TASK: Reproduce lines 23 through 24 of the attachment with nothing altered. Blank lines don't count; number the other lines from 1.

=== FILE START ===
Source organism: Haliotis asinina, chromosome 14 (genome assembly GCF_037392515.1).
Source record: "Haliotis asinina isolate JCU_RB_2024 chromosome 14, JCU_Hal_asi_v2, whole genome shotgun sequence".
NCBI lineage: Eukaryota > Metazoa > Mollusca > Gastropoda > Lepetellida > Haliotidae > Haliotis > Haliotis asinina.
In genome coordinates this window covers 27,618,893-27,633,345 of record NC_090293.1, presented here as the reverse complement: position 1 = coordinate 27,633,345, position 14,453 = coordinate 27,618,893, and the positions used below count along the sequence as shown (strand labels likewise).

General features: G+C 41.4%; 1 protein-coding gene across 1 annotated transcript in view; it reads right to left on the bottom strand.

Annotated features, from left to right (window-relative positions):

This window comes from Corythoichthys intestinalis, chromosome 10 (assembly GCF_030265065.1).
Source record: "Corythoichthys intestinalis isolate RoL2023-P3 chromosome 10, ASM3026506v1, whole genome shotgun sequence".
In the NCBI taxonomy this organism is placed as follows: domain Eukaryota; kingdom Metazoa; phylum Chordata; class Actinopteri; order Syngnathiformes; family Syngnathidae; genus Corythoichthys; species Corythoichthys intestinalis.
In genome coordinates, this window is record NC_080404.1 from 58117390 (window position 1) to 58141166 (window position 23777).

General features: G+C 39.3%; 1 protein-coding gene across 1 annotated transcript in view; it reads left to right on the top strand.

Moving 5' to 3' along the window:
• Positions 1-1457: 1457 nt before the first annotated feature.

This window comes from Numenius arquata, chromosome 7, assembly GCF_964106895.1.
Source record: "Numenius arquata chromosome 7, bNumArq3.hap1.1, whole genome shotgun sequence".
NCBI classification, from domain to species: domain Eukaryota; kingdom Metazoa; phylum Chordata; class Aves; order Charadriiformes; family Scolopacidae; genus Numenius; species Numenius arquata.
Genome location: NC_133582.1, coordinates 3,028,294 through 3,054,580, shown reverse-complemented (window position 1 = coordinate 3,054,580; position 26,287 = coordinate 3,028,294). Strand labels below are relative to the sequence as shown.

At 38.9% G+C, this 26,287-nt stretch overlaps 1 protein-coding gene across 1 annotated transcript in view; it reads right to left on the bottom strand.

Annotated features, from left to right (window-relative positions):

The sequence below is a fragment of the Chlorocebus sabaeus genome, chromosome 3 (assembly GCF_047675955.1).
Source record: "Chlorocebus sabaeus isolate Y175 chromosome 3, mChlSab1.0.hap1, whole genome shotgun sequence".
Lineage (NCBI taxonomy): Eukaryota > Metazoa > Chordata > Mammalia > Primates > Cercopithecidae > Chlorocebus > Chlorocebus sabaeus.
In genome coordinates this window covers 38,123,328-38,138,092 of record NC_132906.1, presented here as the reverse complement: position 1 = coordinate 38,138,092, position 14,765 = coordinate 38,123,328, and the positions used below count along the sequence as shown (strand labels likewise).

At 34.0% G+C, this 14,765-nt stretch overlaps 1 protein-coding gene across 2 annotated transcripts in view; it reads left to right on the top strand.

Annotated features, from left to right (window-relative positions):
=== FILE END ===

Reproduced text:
In genome coordinates this window covers 38,123,328-38,138,092 of record NC_132906.1, presented here as the reverse complement: position 1 = coordinate 38,138,092, position 14,765 = coordinate 38,123,328, and the positions used below count along the sequence as shown (strand labels likewise).

At 34.0% G+C, this 14,765-nt stretch overlaps 1 protein-coding gene across 2 annotated transcripts in view; it reads left to right on the top strand.